De Blainville, 1835
1922 Myopterygius; Huene, p. 98.
1922 Platypterygius; Huene, p. 99.
1927 Myobradypterygius; Huene, p. 27.
1985 Simbirskiasaurus; Ochev and Efimov, p. 76.
1997 Plutoniosaurus; Efimov, p. 77.
1998 Longirostria; Arkhangelsky, p. 66.
1998 Pervushovisaurus; Arkhangelsky, p. 66.
1998 Tenuirostria; Arkhangelsky, p. 66.
Type Species – Platypterygius platydactylus (Broili, 1907)
Diagnosis– Modified from
McGowan (1972) and
McGowan and Motani (2003) diagnosis of the genus, as pertaining to the forelimb. Humerus longer than wide with large dorsal and ventral trochanters; two distal facets for radius and ulna; radial facet smaller than ulnar facet; radial facet obliquely set so that its anterior margin is proximal to its posterior margin; an extra zeugopodial element anterior to the radius and a pisiform element, occasionally in contact with humerus via small facets; ulna wider (anteroposteriorly) than radius; intermedium does not contact humerus; phalanges rectangular; no digital bifurcation.
Referred Specimen. Platypterygius sp. DMNH 11843.
Occurrence. Fossil material was collected by Lee and Mendy Duchouquette, and Keven Bridges from the Grayson Marl (Late Cretaceous: Early Cenomanian) of Tarrant County, Texas, and donated to the Museum of Nature and Science. Locality information and correspondence is on file at the Museum of Nature and Science.
Cranial Elements. The parietal is a rectangular shaped element anteriorly. Its sides diverge posteriorly to form the supratemporal process (Figure 1.1-1.2). The postfrontal is mostly complete (Figure 1.3-1.4). The anterior portion is dorsoventrally compressed and fan shaped with a crenulated margin. It is crescent shaped lateromedially, contributing to the lateral margin of the temporal fenestra. Posteriorly, the postfrontal is strut like and transversely compressed, forming a ridge on the ventral surface anteriorly. The quadrate is a concentric bone with a ventrally prominent articular condyle (Figure 2.1-2.2). The fragmentary frontal has a highly corrugated ventral surface (Figure 2.3-2.4).
The teeth are stout, conical, and slightly curved (Figure 3.1-3.2). The enamel extends one-third to one-half of the total crown length. The enamel exhibits fine regularly spaced longitudinal ridges. Below the base of the crowns, the teeth bulge slightly and are subrectangular in cross-section with coarser longitudinal ridges. A single tooth is preserved within a fragment of maxilla. The tooth is set into a dental groove without ankylosis, indicating an aulacodont implantation.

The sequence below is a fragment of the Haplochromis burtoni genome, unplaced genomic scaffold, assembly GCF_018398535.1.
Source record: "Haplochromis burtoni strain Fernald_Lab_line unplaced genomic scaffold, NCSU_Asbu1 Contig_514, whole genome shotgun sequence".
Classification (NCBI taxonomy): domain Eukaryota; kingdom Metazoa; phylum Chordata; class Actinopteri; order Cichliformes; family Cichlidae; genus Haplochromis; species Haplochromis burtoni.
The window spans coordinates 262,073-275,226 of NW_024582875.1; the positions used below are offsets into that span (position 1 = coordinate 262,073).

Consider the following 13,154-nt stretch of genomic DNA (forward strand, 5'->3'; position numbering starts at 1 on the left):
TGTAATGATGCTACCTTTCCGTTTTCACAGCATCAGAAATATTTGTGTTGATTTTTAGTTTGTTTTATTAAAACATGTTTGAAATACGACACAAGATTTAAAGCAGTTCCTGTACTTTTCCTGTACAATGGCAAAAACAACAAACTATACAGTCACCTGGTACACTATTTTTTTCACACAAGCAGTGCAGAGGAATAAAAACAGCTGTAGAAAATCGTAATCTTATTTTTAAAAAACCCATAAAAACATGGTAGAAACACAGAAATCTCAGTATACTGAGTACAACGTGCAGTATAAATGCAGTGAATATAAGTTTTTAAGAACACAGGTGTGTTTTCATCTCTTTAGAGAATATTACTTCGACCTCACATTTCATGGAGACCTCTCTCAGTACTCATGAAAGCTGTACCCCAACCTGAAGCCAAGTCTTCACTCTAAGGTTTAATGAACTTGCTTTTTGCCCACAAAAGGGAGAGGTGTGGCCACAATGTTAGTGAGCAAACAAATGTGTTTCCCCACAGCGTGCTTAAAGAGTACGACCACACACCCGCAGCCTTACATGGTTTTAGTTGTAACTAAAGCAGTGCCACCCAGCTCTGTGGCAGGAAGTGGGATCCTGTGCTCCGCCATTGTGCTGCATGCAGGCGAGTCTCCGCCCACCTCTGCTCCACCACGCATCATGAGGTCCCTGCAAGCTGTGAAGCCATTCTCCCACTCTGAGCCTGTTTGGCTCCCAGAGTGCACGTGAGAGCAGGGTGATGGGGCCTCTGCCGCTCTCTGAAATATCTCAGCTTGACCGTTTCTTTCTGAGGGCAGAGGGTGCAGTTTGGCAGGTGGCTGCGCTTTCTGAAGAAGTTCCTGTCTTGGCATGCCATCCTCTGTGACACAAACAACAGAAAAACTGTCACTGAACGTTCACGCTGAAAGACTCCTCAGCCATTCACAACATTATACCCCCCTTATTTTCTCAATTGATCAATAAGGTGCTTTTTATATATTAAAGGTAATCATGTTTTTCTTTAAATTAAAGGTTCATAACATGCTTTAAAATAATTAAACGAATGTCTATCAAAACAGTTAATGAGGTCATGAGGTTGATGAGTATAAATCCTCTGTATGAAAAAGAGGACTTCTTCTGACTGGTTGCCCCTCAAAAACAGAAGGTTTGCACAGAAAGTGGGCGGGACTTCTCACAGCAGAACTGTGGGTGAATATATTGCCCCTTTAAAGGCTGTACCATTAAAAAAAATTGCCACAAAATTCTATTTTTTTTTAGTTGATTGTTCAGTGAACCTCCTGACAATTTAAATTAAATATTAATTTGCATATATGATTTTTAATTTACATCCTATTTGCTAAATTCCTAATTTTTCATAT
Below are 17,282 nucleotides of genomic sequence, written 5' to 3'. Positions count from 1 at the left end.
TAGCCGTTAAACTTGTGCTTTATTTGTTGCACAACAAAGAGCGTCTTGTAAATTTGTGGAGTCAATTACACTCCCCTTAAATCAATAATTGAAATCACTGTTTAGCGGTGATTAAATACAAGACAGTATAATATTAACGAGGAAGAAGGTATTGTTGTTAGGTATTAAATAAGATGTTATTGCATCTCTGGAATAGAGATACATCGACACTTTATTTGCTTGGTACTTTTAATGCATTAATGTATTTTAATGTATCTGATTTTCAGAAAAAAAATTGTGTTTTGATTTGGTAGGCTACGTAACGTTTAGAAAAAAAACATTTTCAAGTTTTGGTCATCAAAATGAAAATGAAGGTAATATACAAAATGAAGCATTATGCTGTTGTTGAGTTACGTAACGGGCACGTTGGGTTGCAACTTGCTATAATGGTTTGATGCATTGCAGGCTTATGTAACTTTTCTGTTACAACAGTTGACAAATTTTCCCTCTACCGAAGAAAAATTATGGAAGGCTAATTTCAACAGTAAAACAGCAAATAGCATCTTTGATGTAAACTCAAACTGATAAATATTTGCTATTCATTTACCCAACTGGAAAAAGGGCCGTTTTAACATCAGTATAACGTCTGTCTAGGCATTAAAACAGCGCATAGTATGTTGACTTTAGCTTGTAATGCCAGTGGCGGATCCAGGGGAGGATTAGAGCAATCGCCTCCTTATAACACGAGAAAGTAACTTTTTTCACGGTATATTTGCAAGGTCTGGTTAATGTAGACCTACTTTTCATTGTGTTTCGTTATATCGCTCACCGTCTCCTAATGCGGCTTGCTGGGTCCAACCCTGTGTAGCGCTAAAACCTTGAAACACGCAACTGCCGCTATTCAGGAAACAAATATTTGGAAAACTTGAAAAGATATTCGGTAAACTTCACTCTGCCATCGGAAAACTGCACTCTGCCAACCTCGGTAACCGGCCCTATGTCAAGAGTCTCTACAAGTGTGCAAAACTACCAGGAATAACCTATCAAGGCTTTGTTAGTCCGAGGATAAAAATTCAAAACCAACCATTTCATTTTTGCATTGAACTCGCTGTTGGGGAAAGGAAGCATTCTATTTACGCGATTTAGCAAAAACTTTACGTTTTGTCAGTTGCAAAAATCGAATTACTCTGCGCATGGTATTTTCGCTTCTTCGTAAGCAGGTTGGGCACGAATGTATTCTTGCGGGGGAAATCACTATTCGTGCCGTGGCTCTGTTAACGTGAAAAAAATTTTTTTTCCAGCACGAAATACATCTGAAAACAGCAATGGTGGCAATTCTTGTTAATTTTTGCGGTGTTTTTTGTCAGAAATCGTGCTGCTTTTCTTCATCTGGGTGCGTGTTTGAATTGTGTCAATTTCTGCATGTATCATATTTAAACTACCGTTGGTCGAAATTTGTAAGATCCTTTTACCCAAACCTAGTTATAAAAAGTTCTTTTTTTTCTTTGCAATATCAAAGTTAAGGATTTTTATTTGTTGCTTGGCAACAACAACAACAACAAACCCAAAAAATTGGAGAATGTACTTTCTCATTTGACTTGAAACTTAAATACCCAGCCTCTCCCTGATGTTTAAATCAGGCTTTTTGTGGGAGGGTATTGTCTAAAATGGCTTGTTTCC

Vertebrae. The atlas-axis complex shows complete fusion, with the atlantal intercentrum fused with the atlas. There is no indication of sutures between the elements. Presacral vertebrae are discoidal, with an average height/length ratio of approximately 3.0 (Table 1). Position of rib facets indicate vertebrae ranging from the cervical to sacral regions. No neural arches are preserved.
Pectoral girdle. The coracoid is a broad plate-like element that is slightly wider (mediolaterally) than long (Figure 4). The articular margins are thicker and rugose. There is no indication of an anterior emargination of the coracoid.
Humerus. The proximal end of the right humerus is crushed anteroposteriorly (Figure 5). The distal end preserves all four facets. The left humerus is a short and robust element that is wider (anteroposteriorly) distally than proximally with an un-constricted shaft (Figure 6). This difference in width is most likely due to deformation during burial. Crest-like dorsal and ventral trochanters are restricted to the proximal portion of the shaft and decrease in size distally. There are four distinct articular facets on the distal surface. The two larger middle facets articulate with the radius and ulna, with the radial facet being concave and smaller than the ulnar facet. The posterior facet is half as small as either the radial or ulnar facet and articulates with the pisiform element. The smaller anterior facet articulates with the extra zeugopodial element.
Zeugopodium. The zeugopodium consists of four elements (Figure 6). The pisiform is rectangular in shape being longer than wide. It articulates with the humerus, ulna, and metacarpal five, but does not make contact with the ulnare. The ulna is both longer and wider than the radius. Its entire proximal surface articulates with the humerus. It is slightly concave on its distal surface and rounded on the antero-distal corner. The radius is roughly pentagonal and tapers posteriorly. It is obliquely set so that its anterior edge is proximal to its posterior edge. The anterior surface is concave and articulates with the anterior zeugopodial element. The extra zeugopodial element is rounded. Its proximal surface tapers slightly to fit into a small facet on the distal surface of the humerus.
Autopodium. The radiale is rectangular and lies distal to the radius. The intermedium is pentagonal and does not make contact with the humerus. It articulates between the radius' postero-distal corner and the ulna's antero-distal corner. The intermedium articulates with a single digit distally. The ulnare tapers anteriorly and lies distal to the ulna. Metacarpal five lies posterior to the ulnare and distal to the pisiform. The distal carpals and metacarpals, as well as the phalanges, are all rectangular in shape and do not form a mosaic pattern. The forelimb has only five digits preserved, but there are facets along both margins of the forelimb suggesting the presence of additional digits. There is no indication of digital bifurcation. The longest digit present preserves nine phalanges. The distal end of the forelimb is not present.